Over the years, we’ve seen a shift in the discourse towards more authentic engagement — for example, by focusing on the potential to earn a living income and the necessary investments to adapt to climate change. However, the current mixture of issues — poverty and the inability for most small-scale coffee farmers to generate a decent profit of their coffee production, and the need to invest in adapting the whole sector to climate change — pose immense challenges.
We hold the reasonable expectation that major roasters bear a shared responsibility and should have a plan of action combined with a willingness to invest the necessary resources in the sector.
Nonetheless, as the Coffee Brew Index clearly illustrates, all the companies are lacking in their efforts to bolster the economic viability of coffee farmers. It’s good to see that the discussions about sustainability have become more profound; however, they predominantly center on practices at the farm level. It’s evident that the issue of inadequate economic retention must be addressed, too. Thus, it’s high time to direct our attention towards the trade system itself, whereby companies could take immediate responsibility by refining their procurement policies and reshaping them to favor their small-scale farmer suppliers.
As longtime reviewers of corporate sustainability reports in the coffee industry, how would you characterize the current state of corporate sustainability reporting, as compared to, say, 10 years ago?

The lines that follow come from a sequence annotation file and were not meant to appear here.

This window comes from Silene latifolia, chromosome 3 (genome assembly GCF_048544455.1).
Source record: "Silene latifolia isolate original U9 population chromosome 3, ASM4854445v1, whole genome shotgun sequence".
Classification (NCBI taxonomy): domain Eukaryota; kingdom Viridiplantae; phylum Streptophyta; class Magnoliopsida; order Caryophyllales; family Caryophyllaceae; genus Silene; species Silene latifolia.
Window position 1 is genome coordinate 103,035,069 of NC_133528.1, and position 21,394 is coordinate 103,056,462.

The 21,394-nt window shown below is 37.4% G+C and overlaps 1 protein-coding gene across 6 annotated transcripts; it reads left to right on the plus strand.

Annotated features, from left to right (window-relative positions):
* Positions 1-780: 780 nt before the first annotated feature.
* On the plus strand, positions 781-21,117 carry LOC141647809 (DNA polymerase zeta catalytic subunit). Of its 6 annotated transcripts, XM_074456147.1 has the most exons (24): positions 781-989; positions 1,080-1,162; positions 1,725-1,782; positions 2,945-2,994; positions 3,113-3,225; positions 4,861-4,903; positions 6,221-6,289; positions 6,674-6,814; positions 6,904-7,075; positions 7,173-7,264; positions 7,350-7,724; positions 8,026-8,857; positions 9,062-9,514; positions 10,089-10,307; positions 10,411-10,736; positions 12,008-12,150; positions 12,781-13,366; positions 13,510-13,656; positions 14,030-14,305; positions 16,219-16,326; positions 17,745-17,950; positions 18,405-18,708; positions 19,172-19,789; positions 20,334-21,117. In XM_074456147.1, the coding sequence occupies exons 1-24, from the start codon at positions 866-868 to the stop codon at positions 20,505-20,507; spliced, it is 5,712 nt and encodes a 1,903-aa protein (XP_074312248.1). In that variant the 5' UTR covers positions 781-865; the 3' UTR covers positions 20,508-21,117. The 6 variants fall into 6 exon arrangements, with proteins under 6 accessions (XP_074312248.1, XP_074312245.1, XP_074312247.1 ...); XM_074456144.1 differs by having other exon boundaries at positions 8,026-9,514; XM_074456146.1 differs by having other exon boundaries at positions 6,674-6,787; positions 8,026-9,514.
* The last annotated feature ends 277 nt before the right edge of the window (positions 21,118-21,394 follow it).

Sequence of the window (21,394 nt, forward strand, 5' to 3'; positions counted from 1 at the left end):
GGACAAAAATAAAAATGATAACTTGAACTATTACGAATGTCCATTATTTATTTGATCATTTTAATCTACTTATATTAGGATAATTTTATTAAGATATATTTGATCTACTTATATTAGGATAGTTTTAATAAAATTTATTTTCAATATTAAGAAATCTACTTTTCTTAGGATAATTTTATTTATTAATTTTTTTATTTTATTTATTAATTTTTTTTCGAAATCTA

The challenge is that all companies can share whatever they like… In general, the quality and comparability of the companies’ sustainability reporting is not really sufficient to understand their strategy. For instance, none of the companies actually reports anything about their investments in improving the social and environmental challenges in their supply chains.
Another issue is the lack of consistency. Some roasters still fail to produce a sustainability report on a yearly basis. Imagine [if] they would skip their financial report, or postpone it a few months? This underlines our impression that voluntary reporting on ESG (environmental, social and governance) is not working.
Still this is surprising, for instance, the EU’s Corporate Sustainability Reporting Directive (CSRD) entered into force beginning of 2023. One would expect all these large companies to be proactive and have their act together: the detailed company profiles on our website www.coffeebarometer.org show that the opposite is often true.
The 2023 Coffee Barometer focuses largely large multinational companies. What actions might relatively small coffee traders or roasting companies take if they want to be proactive regarding sustainability reporting?
There are excellent examples of smaller companies punching way above their weight in fostering sustainability in the coffee sector. With interesting and engaging reports, following international reporting guidelines (eg. of GRI, Certified B Corp), they are able to inspire the sustainability discourse.
It’s good to share your vision with the broader coffee community and inform consumers about the challenges and reality in many coffee producing countries. Probably, the real innovation is coming from smaller roasters experimenting with new business models that challenge the business-as-usual model.
With well-defined strategies and reporting mechanisms that encompass crucial elements like transparency, traceability, supplier engagement, monitoring and sector collaboration, companies will be able to effectively address the social and environmental impacts within their coffee supply chains. Ideally, coffee-specific sustainability strategies would involve farm-level investments and activities that are embedded into supply chains based on identified risks and local needs.
Does your coffee business have news to share? Let DCN’s editors know here.